In a previous role, I was directly involved in implementing complete process changes. In one particular project I was involved in, the field personnel at this retail organization had been following the same HR processes for the past 10 years. The leadership team at this retail giant sought to bring efficiency to the HR process completion at each retail location, so employees could focus more time on customers. Research was performed regarding current processes and we quickly identified that there were significant deficiencies resulting in a lot of wasted time. This resulted in the organization’s leadership determining that a complete overhaul of everyday processes was required. With this implementation of new processes came resistance from many angles, which is a common occurrence with any organization when it comes to change. To get employees to fully embrace these new processes, management needed to understand what was driving the resistance from the employees – was it uncertainty, a rigid organizational culture, or something else entirely? Management also needed to understand the employee’s fears as well as phases of emotions they would experience during this new process implementation. Ultimately, the large retailer focused on change management and this was a major factor in getting employees to follow these new HR processes, saving time and money. This experience is specific to a Large Retailer process change but all of these fears and emotions are what we all could experience when we face changes in our everyday professional lives.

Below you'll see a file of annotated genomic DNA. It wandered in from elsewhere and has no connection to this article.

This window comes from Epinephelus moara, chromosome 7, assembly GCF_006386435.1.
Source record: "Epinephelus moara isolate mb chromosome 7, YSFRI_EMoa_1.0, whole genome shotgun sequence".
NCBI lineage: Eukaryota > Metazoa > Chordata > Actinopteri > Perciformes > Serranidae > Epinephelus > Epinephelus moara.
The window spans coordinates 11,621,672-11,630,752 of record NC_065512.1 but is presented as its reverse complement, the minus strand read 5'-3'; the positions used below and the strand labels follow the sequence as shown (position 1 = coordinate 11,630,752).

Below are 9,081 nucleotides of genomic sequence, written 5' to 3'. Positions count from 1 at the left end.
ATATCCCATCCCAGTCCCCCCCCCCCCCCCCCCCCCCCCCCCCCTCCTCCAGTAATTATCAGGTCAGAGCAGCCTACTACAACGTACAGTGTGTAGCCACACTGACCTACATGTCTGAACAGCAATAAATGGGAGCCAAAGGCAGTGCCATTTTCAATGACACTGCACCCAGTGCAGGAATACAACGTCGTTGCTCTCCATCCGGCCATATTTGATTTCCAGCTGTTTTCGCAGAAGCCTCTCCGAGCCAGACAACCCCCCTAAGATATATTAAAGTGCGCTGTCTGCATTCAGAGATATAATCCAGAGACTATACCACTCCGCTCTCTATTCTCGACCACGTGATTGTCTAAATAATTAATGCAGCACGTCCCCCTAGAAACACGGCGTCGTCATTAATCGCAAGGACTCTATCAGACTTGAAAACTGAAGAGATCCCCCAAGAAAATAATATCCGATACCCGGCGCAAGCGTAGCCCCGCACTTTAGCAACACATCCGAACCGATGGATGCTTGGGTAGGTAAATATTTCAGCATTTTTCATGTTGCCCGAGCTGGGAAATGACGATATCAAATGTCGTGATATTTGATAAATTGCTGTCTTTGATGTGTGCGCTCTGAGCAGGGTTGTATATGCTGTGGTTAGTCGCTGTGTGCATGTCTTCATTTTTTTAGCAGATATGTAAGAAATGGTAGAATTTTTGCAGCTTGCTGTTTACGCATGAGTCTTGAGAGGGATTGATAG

One key factor in handling change of this magnitude is to have “Change Agents”. What exactly is a “Change Agent?” A Change Agent is someone who represents the interests of another person or the company, and his or her job is to lead and make sure everything goes smoothly throughout the transition. Thus, a change agent is able to perform their job proficiently and is very respected by others, which helps in facilitating change. These Change Agents are essential when making changes, otherwise, you risk the change not sticking, or new process not being followed. If possible, get the most respected employees within your organization recruited as Change Agents. If other employees see these Change Agents embracing the new processes, they are more likely to accept and follow the new processes quicker.